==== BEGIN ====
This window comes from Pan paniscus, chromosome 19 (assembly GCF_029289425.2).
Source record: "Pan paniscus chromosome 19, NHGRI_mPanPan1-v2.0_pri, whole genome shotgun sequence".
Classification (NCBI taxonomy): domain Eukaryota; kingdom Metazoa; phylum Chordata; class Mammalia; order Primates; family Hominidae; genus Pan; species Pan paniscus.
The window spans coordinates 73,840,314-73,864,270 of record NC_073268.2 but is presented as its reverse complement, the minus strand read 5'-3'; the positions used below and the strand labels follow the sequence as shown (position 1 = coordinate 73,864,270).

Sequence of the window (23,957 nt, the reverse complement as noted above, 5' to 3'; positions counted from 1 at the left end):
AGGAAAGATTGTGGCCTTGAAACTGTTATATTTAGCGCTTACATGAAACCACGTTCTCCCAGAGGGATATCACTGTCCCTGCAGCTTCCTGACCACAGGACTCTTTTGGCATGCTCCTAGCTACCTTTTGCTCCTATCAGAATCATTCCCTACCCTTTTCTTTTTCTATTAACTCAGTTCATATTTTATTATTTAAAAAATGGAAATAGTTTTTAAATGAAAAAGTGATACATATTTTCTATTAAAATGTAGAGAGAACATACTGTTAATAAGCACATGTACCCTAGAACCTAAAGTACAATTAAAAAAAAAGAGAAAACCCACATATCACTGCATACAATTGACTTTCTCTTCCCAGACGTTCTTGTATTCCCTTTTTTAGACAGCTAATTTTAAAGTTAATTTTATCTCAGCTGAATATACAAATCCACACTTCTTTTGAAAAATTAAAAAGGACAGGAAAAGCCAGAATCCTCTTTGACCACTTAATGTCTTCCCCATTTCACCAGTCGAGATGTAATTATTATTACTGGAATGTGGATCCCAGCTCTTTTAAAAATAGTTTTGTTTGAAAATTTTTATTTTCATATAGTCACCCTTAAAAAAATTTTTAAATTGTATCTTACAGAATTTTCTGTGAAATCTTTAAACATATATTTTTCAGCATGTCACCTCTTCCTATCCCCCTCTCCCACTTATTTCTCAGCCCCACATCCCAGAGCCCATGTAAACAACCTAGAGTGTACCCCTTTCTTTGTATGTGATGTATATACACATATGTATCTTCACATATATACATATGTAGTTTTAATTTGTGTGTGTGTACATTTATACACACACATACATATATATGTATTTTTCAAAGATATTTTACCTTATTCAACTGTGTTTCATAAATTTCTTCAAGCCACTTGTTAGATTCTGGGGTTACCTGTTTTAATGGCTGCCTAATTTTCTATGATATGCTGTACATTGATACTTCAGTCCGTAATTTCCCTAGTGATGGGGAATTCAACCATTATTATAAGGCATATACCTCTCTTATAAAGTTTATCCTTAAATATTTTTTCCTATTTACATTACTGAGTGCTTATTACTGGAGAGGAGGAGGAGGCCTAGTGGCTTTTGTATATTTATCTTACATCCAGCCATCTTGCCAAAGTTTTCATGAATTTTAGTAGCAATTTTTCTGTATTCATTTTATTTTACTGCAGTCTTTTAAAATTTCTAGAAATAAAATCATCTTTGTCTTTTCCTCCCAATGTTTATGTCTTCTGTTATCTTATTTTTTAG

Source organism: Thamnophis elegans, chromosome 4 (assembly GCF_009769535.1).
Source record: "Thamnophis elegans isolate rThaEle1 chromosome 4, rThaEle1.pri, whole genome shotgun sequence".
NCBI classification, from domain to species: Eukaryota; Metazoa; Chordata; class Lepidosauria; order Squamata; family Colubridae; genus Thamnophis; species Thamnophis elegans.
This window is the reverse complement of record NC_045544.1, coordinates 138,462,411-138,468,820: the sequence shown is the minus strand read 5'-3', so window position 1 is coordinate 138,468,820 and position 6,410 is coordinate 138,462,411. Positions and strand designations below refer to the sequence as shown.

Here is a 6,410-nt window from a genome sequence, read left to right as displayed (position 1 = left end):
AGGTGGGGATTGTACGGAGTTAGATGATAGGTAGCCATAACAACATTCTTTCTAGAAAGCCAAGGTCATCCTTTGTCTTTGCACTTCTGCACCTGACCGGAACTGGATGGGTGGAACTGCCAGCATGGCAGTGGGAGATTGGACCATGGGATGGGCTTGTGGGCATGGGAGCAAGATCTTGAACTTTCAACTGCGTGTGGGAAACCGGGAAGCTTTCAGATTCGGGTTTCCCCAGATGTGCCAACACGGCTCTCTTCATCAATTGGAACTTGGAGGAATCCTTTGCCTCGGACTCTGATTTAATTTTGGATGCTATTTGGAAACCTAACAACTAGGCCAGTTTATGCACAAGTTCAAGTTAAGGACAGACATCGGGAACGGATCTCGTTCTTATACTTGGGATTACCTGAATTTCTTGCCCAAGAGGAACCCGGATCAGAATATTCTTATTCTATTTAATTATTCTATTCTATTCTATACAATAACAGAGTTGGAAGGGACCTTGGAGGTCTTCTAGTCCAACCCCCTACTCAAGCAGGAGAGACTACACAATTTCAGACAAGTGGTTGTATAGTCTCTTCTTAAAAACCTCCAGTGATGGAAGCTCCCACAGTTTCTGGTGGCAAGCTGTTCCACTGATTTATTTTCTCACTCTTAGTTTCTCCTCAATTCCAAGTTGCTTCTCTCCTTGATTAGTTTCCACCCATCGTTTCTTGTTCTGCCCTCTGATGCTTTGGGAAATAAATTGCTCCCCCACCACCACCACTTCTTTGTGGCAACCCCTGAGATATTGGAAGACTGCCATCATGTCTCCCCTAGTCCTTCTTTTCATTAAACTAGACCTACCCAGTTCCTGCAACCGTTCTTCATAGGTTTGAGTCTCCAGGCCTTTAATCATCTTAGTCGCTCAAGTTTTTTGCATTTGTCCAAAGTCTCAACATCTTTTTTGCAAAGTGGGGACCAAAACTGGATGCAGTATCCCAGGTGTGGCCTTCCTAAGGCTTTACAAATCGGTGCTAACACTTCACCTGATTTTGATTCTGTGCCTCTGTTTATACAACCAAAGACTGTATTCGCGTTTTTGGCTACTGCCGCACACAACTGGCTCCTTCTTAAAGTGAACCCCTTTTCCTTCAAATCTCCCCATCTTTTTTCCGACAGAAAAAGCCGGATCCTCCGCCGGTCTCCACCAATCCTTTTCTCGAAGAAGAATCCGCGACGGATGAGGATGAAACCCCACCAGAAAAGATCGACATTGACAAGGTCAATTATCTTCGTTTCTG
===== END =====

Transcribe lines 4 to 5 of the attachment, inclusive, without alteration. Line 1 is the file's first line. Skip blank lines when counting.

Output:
The window spans coordinates 73,840,314-73,864,270 of record NC_073268.2 but is presented as its reverse complement, the minus strand read 5'-3'; the positions used below and the strand labels follow the sequence as shown (position 1 = coordinate 73,864,270).

Sequence of the window (23,957 nt, the reverse complement as noted above, 5' to 3'; positions counted from 1 at the left end):